Natural ResourcesOral Questions

12:05 p.m.

Independent

Hunter Tootoo Independent Nunavut, NU

Madam Speaker, my question is for the Minister of Environment and Climate Change.

While travelling my riding, constituents have expressed concern about carbon pricing and how it will increase our already high cost of living. The minister is aware that Nunavut is totally reliant on fossil fuels. Despite this, Nunavut's carbon footprint is only one-tenth of one per cent of Canada's carbon footprint.

The Government of Canada has committed to designing a solution that accounts for our unique nature when developing carbon pricing exemptions and regulations. My question is, are there specific exemptions and regulations being developed for Nunavut?

Natural ResourcesOral Questions

12:05 p.m.

Ottawa Centre Ontario

Liberal

Catherine McKenna LiberalMinister of Environment and Climate Change

Madam Speaker, I thank the member for his advocacy on behalf of Nunavummiuts. We know that northerners are on the front lines of climate change. I saw this directly when I was in the high Arctic this summer. I heard of Inuit hunters falling through the ice because they can no longer tell the thickness of the ice.

Our climate plan understands that we need to be working with northerners, that we need to develop unique situations. We are committed to working with our partners in the north on carbon pricing, and I am happy to say that we are sharing results of a study that we conducted right now—

Natural ResourcesOral Questions

12:05 p.m.

NDP

The Assistant Deputy Speaker NDP Carol Hughes

Order. Unfortunately, the time is up.

The hon. member for Montcalm.

Natural ResourcesOral Questions

12:05 p.m.

Bloc

Luc Thériault Bloc Montcalm, QC

Madam Speaker, I wish to seek consent for the following motion: That this House call upon the government to review its method for determining eligibility for employment insurance benefits in order to better meet the needs of seasonal workers, whose jobs are important for the economy of the various regions of Quebec.

Natural ResourcesOral Questions

12:05 p.m.

NDP

The Assistant Deputy Speaker NDP Carol Hughes

Does the hon. member have the unanimous consent of the House to move the motion?

Natural ResourcesOral Questions

12:05 p.m.

Some hon. members

No.

Commissioner of Official LanguagesPrivilegeOral Questions

12:05 p.m.

Conservative

Erin O'Toole Conservative Durham, ON

Madam Speaker, I rise on a question of privilege. It relates to the comments made by the MP for Skeena—Bulkley Valley today, who reminded this House that the government is about to appoint an official languages commissioner. I would refer you to the point I raised on May 31 in this House, which was talked about again on June 6. I have yet to receive a decision from the Chair on that question of privilege with respect to contempt on the part of the Minister of Canadian Heritage.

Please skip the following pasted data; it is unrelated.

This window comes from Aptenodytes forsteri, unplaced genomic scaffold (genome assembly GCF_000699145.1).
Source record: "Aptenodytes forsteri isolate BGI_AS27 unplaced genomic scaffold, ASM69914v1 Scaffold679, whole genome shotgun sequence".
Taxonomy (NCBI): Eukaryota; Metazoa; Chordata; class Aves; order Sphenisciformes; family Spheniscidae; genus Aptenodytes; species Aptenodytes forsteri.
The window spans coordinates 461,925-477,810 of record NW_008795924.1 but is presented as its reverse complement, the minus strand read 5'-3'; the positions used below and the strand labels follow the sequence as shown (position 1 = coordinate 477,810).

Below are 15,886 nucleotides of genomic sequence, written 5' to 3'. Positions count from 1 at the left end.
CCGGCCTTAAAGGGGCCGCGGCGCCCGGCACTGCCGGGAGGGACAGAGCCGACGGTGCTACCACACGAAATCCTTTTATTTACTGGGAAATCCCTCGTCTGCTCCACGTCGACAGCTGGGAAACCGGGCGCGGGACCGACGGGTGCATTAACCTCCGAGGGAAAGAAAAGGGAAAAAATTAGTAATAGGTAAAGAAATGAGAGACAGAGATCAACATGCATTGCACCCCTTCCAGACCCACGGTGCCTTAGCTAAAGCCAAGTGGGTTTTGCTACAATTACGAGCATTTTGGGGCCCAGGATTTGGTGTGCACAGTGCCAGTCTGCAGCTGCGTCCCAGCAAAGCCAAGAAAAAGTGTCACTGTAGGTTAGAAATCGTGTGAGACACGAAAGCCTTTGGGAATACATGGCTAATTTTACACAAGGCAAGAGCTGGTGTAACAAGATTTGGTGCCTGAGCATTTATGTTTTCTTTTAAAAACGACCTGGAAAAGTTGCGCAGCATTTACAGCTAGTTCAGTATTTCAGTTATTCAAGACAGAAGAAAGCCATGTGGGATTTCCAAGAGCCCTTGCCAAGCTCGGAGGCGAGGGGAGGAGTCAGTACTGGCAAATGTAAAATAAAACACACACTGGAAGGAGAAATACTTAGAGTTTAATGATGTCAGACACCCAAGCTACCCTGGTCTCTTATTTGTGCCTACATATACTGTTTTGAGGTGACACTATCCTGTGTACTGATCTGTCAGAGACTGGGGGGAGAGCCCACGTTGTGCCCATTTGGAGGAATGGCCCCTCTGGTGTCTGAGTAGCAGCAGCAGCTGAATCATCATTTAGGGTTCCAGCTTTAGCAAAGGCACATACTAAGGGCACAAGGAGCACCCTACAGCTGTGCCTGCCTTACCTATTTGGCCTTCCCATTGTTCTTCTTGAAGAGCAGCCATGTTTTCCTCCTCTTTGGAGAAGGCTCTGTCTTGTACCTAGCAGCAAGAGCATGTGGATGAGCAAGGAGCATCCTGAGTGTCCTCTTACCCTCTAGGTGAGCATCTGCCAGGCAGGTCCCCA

In those references, we provided prima facie evidence of contempt, where the evidence of Madame Meilleur, who was considered for a time as a person for the official languages post, conflicted directly with the remarks of the Minister of Canadian Heritage in this place on May 31. On June 6, there was additional information for the Speaker to consider.

I would also say that there is news from November 17 that suggests that a senior advisor in the minister's office, who had also worked at Queen's Park in the Ontario legislature, with respect to Madame Meilleur and senior PMO officials, directly contradicts what the Minister of Canadian Heritage told this House with respect to the appointment of an official languages commissioner.

There is no timeline on when the Speaker needs to respond to a question of privilege or a point of order. However, in light of the fact this was raised in May, and we are likely days away from a new person being named as the official languages commissioner, it is an additional question of privilege for me as a member that my previous question of privilege be addressed before this new person is appointed. The minister's actions with respect to the appointment process, both originally and now, are suspect and in contempt of my privileges as a member. I would like that determination from the original May 31 question of privilege to be addressed before the government proceeds with its next appointment.

Therefore, I am asking you for that decision with respect to my May 31 point to be accelerated, so that the matter can be addressed in due course.